The 19th annual Create the Future Design Contest for engineers, students, and entrepreneurs worldwide, sponsored by COMSOL, Inc., and Mouser Electronics, drew more than 500 innovative product ideas from engineers and students in countries from around the world. The Medical category itself received 70 outstanding entries from 16 countries. Analog Devices and Intel were supporting sponsors, and Zeus sponsored the Medical category. The contest, which was established in 2002, recognizes and rewards engineering innovations that benefit humanity, the environment, and the economy. Winners were selected from the seven categories: Aerospace & Defense, Automotive/Transportation, Consumer Product Design, Electronics/Sensors/IoT, Manufacturing/Robotics/Automation, Medical, and Sustainable Technologies/Future Energy. In addition to product ideas at the concept or prototype stage, contestants could submit designs for commercial products introduced to the market within the last 12 months. The winners were announced at a special one-hour virtual presentation in September. The webinar can be viewed here. The grand prize winner receives $25,000, while the first-place winner in each category receives a Hewlett-Packard workstation computer.

This article introduces the Medical Category winner and four Medical Category Honorable Mentions. Congratulations to all who entered. All of the entries can be seen here .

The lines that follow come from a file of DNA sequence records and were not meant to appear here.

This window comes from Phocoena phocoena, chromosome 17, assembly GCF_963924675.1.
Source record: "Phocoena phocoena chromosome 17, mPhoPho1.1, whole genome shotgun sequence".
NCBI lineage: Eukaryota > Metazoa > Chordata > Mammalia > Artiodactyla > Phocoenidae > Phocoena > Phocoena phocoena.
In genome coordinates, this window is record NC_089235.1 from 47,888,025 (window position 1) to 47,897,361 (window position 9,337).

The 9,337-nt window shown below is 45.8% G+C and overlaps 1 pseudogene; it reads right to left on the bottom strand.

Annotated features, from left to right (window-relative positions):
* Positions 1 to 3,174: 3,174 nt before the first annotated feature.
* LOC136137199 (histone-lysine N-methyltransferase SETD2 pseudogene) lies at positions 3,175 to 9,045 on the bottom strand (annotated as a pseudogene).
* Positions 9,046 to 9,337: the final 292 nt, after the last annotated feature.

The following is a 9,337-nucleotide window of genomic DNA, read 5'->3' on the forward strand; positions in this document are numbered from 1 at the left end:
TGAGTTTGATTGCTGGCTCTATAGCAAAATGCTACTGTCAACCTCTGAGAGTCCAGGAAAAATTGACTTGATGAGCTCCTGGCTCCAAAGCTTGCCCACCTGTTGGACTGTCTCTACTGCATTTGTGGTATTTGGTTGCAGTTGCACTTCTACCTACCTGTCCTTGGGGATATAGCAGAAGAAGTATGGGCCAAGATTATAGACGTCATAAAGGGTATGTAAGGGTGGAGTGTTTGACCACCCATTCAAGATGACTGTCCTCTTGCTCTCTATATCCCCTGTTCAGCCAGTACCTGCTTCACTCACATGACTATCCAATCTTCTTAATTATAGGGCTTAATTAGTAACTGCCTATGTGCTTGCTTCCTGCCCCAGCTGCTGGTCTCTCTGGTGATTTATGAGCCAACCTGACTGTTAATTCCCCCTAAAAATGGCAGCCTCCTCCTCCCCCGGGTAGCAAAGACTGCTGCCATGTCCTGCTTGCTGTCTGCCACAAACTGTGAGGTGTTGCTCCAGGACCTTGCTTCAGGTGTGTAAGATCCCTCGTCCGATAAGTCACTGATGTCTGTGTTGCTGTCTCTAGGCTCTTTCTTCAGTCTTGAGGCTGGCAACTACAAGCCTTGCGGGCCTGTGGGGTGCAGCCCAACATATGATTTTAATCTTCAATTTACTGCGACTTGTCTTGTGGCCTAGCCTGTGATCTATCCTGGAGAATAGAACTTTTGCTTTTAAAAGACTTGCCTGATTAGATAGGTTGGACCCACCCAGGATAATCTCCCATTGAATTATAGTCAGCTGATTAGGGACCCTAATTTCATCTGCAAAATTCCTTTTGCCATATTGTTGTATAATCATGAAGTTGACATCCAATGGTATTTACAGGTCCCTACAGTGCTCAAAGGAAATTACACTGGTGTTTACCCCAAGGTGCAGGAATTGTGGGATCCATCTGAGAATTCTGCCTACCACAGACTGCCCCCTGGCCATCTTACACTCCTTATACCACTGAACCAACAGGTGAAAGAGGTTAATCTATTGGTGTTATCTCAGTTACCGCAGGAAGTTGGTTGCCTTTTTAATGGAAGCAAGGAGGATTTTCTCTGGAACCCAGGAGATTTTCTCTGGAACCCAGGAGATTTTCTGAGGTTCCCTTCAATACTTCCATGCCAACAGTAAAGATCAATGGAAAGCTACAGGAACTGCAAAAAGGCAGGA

Halo Speculum — Invented by a Female for the Female

Tamatha Fenster, MD, MS, FACOG Minimally Invasive Gynecologic Surgery, Director of Biotechnology & Innovation, Fibroid & Adenomyosis Center; Assistant Professor of Obstetrics & Gynecology, Weill Cornell Medicine, New York Presbyterian;
Mitchell Tung, Sr. Industrial Designer, OneWorld Design & Manufacturing Group;
JJ Lees, Founder, President, Artisan Medical Devices

The history of the speculum dates back to the 1840s when “the godfather of gynecology,” Marion Sims, performed dozens of surgeries, without anesthesia, on enslaved women using a spoon he bent backwards.

“As a gynecologist for the past 15 years, the speculum that I use to perform exams on my patients is millimeters away from the original model,” says Dr. Fenster. “Why have a bill that opens up and down, when a female introitus has a circumferential opening? Why have cold hard metal when women have tremendous sensitivity in the vaginal canal? Why have one basic shape, when body habitus and pregnancy can alter anatomy from patient to patient. We knew women deserved better, so we created the Halo speculum.”

What are the potential benefits? The Halo speculum is composed of overmolding soft silicone sleeve on flexible surgical steel sheet and medical-grade nylon handles. The design allows the speculum to be rolled up as small as a tampon. When placed in the vagina, it gently expands and retracts the sidewalls. This way, it does not need excessive stretch to retract the sidewalls like the duck bill. The spiral accommodates all diameters of the vaginal canal regardless of the size of the patient, increasing ease of the procedure for both the surgeon and patient.

The composition of the Halo speculum incorporates multilayer technology. The outer silicone layer provides comfort, and the inner layer of flexible surgical steel sheet provides secure structural support. As proven in the team’s lab and the operating room, the speculum does not collapse with a moving patient.